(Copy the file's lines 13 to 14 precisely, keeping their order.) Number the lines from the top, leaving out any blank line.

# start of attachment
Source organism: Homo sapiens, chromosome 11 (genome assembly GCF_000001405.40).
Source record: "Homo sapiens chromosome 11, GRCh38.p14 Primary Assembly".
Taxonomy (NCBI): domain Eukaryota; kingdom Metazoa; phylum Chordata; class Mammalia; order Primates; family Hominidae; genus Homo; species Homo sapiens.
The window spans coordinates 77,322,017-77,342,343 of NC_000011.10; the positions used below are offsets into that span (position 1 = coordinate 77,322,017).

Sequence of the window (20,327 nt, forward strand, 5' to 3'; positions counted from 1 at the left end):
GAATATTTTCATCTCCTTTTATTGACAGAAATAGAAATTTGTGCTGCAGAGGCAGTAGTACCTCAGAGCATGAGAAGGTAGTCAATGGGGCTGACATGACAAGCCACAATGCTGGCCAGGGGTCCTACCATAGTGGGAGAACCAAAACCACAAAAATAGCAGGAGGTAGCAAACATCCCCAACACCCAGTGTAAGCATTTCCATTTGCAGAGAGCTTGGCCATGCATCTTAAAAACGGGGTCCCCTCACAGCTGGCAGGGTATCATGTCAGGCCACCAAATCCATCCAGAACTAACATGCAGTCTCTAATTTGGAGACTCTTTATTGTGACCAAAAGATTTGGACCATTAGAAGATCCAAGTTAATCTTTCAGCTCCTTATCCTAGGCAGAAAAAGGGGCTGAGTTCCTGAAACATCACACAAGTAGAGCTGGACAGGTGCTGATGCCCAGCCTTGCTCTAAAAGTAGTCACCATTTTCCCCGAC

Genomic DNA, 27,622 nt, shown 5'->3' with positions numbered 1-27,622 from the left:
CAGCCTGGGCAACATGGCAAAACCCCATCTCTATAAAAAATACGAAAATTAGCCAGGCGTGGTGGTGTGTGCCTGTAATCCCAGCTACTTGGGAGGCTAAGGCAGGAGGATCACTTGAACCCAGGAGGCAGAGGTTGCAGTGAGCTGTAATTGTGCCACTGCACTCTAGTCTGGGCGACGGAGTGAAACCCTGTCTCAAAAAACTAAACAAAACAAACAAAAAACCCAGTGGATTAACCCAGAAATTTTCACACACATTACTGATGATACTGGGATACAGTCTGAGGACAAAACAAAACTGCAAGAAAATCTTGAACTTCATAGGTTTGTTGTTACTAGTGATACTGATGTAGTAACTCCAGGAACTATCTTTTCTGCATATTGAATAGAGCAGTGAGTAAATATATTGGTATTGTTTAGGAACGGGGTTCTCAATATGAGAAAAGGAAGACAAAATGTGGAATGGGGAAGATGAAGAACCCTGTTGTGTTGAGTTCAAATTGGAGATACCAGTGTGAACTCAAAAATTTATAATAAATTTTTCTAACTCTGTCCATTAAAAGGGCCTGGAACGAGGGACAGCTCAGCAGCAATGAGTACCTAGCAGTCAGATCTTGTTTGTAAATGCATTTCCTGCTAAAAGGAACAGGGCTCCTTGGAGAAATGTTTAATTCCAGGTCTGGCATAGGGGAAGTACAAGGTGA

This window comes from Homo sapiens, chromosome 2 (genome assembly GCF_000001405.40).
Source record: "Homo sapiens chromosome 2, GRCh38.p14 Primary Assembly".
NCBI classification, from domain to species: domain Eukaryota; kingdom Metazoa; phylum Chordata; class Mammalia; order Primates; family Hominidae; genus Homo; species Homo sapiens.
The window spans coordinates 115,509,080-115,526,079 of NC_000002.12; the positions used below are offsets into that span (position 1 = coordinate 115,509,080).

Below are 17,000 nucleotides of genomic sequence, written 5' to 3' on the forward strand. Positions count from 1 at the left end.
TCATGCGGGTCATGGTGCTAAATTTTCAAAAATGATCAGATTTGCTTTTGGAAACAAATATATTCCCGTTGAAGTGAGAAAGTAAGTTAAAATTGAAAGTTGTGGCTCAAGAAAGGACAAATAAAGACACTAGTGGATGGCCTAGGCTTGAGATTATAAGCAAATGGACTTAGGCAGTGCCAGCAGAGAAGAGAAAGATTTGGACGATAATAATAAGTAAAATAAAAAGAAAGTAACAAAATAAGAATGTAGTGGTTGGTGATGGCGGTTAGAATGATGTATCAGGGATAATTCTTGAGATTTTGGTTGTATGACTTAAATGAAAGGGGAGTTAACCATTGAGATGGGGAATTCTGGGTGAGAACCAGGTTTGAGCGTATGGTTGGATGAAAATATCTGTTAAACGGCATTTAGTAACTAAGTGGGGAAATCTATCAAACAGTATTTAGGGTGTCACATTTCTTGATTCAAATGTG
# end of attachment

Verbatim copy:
Below are 17,000 nucleotides of genomic sequence, written 5' to 3' on the forward strand. Positions count from 1 at the left end.
TCATGCGGGTCATGGTGCTAAATTTTCAAAAATGATCAGATTTGCTTTTGGAAACAAATATATTCCCGTTGAAGTGAGAAAGTAAGTTAAAATTGAAAGTTGTGGCTCAAGAAAGGACAAATAAAGACACTAGTGGATGGCCTAGGCTTGAGATTATAAGCAAATGGACTTAGGCAGTGCCAGCAGAGAAGAGAAAGATTTGGACGATAATAATAAGTAAAATAAAAAGAAAGTAACAAAATAAGAATGTAGTGGTTGGTGATGGCGGTTAGAATGATGTATCAGGGATAATTCTTGAGATTTTGGTTGTATGACTTAAATGAAAGGGGAGTTAACCATTGAGATGGGGAATTCTGGGTGAGAACCAGGTTTGAGCGTATGGTTGGATGAAAATATCTGTTAAACGGCATTTAGTAACTAAGTGGGGAAATCTATCAAACAGTATTTAGGGTGTCACATTTCTTGATTCAAATGTG